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Brash Report: An Update From The National Leader

Brash Report: An Update From The National Party Leader
No. 20, 12 November 2003

A change of role

As you will probably know from media reports, I became leader of the National Party on 28 October, and for this reason I was not able to write my regular newsletter on 29 October. I hope to continue writing a newsletter at fortnightly intervals, though this may change at some stage.

Before I go on, I want to pay a tribute to Bill English. Although a majority of the Caucus reached the view that I should take over the leadership, all of us recognise that Bill made a very large contribution to the National Party during his two years at the helm. In particular, he worked with the Party organisation to bring about a substantial change to the Party's rules and organisational structure, change which puts the Party in the best possible position to fight an MMP election. There was also considerable progress made in policy development, and that too will be very important as we move forward.

The new Caucus line-up

My first priority as the new leader was to appoint key spokespeople. Many of these remained unchanged, and I won't recount all the details here. But three points are worth highlighting:

* Bill English accepted my invitation to take the Education portfolio, and a senior role on the front bench;

* Agriculture assumed a more prominent role in the line-up than for some years, with David Carter moving to the front bench and the appointment of not one but two Associate Agriculture spokespeople, Shane Ardern and Katherine Rich;

* Wayne Mapp and Georgina Te Heuheu have assumed responsibility for a new portfolio, Constitutional and Treaty of Waitangi issues - a role which I regard as very important if we are to steer New Zealand through the increasingly divisive issues surrounding race relations.

Key policy priorities

My second priority was to set out in summary form what I see as our key policy priorities. I did this in a speech in the General Debate in Parliament on 5 November, my first participation in that debate following the change of leadership. There has been only very brief coverage of this speech in the general media and, since it is a succinct statement of what I see as the priorities, I reproduce it here without the introductory comments:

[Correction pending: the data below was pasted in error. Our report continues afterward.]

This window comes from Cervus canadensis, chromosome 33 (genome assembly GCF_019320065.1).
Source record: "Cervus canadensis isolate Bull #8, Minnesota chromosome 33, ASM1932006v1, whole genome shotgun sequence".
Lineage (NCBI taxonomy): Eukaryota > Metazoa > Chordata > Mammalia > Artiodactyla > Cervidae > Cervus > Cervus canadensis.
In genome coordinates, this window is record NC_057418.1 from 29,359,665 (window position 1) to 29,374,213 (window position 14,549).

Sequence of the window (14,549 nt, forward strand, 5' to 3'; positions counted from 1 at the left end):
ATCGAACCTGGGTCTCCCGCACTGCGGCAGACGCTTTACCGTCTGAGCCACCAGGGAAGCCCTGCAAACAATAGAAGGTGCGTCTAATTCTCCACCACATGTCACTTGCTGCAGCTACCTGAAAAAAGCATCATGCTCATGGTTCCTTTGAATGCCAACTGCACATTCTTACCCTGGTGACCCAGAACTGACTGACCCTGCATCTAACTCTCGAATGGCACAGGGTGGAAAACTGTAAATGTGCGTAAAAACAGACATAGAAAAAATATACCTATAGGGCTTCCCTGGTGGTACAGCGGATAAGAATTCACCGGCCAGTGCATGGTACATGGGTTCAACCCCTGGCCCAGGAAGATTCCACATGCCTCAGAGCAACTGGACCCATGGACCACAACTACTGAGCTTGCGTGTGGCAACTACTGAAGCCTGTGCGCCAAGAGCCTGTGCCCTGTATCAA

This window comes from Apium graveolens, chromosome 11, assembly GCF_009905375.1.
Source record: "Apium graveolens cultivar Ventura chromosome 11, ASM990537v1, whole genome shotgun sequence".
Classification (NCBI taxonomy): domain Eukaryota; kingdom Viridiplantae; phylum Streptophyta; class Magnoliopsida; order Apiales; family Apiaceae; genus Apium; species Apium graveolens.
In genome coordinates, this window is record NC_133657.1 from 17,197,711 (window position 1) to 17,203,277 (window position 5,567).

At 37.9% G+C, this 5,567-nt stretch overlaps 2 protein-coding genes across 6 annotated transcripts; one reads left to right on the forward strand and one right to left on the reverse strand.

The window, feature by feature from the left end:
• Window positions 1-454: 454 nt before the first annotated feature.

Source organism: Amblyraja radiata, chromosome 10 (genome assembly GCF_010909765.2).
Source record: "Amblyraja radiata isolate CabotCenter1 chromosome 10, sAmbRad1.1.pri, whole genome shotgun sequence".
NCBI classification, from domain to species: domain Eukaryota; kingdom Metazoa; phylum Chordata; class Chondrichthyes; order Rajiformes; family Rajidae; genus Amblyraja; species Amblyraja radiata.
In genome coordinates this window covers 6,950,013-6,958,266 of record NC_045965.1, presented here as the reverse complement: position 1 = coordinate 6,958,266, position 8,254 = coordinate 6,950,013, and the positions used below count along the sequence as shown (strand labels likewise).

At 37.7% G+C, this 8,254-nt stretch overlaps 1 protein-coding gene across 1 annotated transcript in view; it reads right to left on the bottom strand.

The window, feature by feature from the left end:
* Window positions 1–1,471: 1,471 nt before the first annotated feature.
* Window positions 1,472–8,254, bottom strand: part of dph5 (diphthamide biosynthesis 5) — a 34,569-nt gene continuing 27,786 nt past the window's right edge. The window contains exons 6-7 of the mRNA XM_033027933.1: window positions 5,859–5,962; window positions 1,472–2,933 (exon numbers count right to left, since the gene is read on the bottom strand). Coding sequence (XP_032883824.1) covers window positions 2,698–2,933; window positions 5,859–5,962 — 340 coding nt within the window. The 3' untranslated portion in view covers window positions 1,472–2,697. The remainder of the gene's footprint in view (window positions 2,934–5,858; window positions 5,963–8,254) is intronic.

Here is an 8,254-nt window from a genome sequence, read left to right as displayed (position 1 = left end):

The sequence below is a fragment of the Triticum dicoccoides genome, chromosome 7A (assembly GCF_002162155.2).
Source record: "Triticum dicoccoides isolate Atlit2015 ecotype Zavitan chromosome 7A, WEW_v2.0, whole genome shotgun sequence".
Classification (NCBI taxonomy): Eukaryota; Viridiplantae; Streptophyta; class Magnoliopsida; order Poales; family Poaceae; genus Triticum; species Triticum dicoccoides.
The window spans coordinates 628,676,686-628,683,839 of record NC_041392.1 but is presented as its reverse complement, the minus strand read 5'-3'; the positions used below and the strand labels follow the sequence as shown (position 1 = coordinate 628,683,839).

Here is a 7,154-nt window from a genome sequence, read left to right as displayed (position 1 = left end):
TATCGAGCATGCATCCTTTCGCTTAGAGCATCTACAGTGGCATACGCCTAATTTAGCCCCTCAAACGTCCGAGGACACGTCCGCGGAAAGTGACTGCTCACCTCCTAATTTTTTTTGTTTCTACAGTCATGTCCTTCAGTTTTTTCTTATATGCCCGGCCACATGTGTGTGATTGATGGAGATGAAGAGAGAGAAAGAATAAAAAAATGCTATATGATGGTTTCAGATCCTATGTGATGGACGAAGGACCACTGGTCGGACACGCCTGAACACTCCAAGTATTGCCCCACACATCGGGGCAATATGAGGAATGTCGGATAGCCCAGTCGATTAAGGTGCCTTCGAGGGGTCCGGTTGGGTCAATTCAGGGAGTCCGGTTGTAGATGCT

Speech notes used in the General Debate in Parliament, 5 November 2003

Mr Speaker, my commitment to New Zealanders as Leader of the National Party is to deliver on five key goals:

First, we have to start narrowing the gap between our living standards and those of our cousins in Australia, a gap which sees every Australian getting nearly $200 per week more than the average New Zealander. If we don't narrow that gap, we won't have the healthcare that Australians can afford; we won't have the roads that Australians take for granted; our teachers won't get the salaries that those in Australia earn; Mums and Dads will increasingly see their kids and grandchildren grow up in Australia - we end up as a distant Tasmania to the Australian mainland. That isn't what I want, and it isn't what most New Zealanders want.

Second, we have to ensure that every child, whatever his or her race, whatever the affluence of his or her parents, whether he or she lives in Auckland or in rural Southland, has access to quality education, so that every child comes out of the school system able to read, able to write, able to take his place in a modern society. At the moment, they don't, and that is a disgrace to all of us. Unless we do very much better, we are never going to have a healthy society; we are never going to have a society where everybody can get a well-paid job.

Third, we have to end the creeping paralysis of welfare dependency. It is surely a scandal that at a time when the economy is buoyant, 350,000 working age adults and tens of thousands of their children are dependent on hard-working New Zealanders for a hand-out. As a country, we currently spend $20 million per day on social welfare, nearly a million dollars an hour, 365 days every year. For the sake of those receiving that money as well as for the sake of the hard-working New Zealanders who are paying it, we have to fix that system, and give all able-bodied New Zealanders the dignity of contributing to our society.

Fourth, we need to head off the dangerous drift to racial separatism in New Zealand, a drift which this Government seems intent on encouraging. We must deal, fairly and finally, with historical grievances, but then ensure that all New Zealanders, of whatever race or creed, are treated equally before the law.

And finally, we need to ensure that all New Zealanders feel secure. And that means not just dealing firmly with crime, and drugs, and gangs, and vandalism, but also ensuring that our relationships with new friends in Asia and old friends in Australia, the UK, and the US are put on a firm footing.

Mr Speaker, I am not interested in trading personal insults with the Prime Minister or members of her Government.

I'm not interested in sarcasm.

I am interested in, indeed desperately worried about, New Zealand's future.

I am absolutely committed to doing everything in my power to ensure that that future holds prosperity, racial harmony, security and hope for every New Zealander.

A word of thanks

Finally, thank you for the many messages of support I have received over the past fortnight and for your ongoing support of the National Party.

- Don Brash

http://www.donbrash.com

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